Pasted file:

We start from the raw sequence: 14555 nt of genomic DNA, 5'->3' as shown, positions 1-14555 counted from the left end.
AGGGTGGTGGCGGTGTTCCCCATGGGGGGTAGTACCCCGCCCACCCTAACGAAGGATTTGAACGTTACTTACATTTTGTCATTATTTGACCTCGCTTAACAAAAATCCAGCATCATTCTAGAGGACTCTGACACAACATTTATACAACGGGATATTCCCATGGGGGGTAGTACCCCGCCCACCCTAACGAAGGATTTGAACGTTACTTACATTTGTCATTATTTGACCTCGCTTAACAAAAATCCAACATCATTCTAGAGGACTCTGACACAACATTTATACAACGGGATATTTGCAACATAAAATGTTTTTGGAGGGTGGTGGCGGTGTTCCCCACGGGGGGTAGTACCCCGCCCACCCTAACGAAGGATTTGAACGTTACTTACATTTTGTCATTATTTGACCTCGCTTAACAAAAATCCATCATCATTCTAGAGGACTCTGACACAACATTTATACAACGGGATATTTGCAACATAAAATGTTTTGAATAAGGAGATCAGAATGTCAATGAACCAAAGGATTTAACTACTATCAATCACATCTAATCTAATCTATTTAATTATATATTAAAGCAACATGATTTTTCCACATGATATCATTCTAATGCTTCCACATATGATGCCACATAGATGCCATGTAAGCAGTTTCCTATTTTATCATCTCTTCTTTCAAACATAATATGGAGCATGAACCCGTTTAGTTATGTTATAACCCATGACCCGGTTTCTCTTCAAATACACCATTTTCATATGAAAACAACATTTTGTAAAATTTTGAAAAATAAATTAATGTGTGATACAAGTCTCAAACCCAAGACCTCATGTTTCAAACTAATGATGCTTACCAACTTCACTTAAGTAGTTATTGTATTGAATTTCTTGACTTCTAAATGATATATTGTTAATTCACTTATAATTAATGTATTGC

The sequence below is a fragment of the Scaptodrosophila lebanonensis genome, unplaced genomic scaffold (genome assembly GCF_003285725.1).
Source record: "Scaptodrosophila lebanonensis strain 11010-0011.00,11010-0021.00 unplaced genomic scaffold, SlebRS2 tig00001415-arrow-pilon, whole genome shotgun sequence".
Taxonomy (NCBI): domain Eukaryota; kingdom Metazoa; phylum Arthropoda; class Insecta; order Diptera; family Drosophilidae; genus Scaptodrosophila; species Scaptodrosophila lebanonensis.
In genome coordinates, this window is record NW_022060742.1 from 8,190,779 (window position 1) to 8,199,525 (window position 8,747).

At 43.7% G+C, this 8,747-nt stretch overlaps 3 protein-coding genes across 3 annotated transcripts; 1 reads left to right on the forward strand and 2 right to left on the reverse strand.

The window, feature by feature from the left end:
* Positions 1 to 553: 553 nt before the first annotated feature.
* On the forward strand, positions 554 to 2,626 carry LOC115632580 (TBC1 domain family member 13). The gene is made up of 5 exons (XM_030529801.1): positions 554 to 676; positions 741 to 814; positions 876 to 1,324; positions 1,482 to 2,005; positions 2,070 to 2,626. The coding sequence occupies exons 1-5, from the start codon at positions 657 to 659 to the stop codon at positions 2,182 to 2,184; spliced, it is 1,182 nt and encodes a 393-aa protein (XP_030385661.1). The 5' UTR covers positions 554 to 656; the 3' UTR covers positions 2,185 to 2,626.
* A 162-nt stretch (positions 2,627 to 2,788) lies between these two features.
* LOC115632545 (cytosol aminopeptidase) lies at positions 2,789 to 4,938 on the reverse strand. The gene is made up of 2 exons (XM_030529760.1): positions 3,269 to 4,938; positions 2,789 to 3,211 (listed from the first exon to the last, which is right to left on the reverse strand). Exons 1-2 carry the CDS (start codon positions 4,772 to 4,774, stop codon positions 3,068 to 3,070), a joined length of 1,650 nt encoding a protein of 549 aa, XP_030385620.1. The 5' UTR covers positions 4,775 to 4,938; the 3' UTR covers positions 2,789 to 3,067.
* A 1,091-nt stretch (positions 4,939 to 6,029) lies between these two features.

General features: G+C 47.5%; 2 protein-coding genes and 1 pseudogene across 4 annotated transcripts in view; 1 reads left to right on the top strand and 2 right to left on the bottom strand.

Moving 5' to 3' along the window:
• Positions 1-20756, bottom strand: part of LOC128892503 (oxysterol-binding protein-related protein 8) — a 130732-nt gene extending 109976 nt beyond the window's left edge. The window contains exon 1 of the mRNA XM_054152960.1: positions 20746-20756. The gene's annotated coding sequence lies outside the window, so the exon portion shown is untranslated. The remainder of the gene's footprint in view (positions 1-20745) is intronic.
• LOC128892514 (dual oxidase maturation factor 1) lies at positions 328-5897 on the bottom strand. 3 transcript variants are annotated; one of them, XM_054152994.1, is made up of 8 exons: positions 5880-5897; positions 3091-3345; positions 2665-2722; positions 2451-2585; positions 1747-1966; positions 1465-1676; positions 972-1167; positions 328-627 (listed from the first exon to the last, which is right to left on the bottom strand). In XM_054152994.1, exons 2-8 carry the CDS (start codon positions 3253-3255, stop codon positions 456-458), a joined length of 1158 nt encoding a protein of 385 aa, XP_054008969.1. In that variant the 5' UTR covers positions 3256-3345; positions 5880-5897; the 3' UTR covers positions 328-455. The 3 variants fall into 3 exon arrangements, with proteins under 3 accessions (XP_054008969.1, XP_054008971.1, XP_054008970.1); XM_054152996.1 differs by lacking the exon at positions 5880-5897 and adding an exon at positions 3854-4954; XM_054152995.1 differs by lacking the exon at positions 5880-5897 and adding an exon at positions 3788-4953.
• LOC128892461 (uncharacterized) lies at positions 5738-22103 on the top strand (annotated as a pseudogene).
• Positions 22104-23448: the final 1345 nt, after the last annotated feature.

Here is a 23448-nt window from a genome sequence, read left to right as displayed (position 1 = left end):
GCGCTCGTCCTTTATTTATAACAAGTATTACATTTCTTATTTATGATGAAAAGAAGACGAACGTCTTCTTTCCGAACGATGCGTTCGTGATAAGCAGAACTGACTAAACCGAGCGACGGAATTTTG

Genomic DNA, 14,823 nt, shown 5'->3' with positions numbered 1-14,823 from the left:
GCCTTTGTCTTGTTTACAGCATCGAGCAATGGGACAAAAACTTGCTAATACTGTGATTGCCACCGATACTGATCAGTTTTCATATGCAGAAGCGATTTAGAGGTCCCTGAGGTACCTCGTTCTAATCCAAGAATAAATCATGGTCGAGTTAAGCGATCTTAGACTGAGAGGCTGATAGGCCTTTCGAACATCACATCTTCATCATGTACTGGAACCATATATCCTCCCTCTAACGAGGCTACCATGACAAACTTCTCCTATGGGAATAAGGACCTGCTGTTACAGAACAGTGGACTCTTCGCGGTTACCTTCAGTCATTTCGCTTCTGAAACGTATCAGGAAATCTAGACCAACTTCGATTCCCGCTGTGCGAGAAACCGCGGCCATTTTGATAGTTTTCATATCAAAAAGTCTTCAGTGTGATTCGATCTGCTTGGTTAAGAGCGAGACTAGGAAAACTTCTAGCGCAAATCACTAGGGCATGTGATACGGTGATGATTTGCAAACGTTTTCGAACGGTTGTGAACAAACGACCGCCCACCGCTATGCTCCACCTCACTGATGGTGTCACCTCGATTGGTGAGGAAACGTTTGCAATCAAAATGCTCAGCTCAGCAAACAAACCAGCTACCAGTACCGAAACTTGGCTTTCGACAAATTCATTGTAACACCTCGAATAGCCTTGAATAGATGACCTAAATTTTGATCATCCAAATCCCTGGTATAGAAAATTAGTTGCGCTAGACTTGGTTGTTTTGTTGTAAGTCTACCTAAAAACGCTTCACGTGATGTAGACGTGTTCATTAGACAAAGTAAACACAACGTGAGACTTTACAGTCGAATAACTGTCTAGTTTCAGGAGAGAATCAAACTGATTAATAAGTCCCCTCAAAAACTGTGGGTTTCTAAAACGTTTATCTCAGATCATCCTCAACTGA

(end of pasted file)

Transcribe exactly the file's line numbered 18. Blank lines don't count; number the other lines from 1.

• LOC128892461 (uncharacterized) lies at positions 5738-22103 on the top strand (annotated as a pseudogene).